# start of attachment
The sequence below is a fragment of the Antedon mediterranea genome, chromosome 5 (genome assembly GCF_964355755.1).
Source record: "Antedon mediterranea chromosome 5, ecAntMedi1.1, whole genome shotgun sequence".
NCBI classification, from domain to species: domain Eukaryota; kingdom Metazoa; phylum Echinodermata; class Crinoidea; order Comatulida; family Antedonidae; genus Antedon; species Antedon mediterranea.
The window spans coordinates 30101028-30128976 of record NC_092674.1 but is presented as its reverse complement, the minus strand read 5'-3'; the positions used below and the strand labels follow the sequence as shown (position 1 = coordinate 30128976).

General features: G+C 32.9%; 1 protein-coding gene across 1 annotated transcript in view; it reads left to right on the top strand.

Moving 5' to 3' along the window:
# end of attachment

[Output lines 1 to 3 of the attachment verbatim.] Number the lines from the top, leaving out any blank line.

The sequence below is a fragment of the Antedon mediterranea genome, chromosome 5 (genome assembly GCF_964355755.1).
Source record: "Antedon mediterranea chromosome 5, ecAntMedi1.1, whole genome shotgun sequence".
NCBI classification, from domain to species: domain Eukaryota; kingdom Metazoa; phylum Echinodermata; class Crinoidea; order Comatulida; family Antedonidae; genus Antedon; species Antedon mediterranea.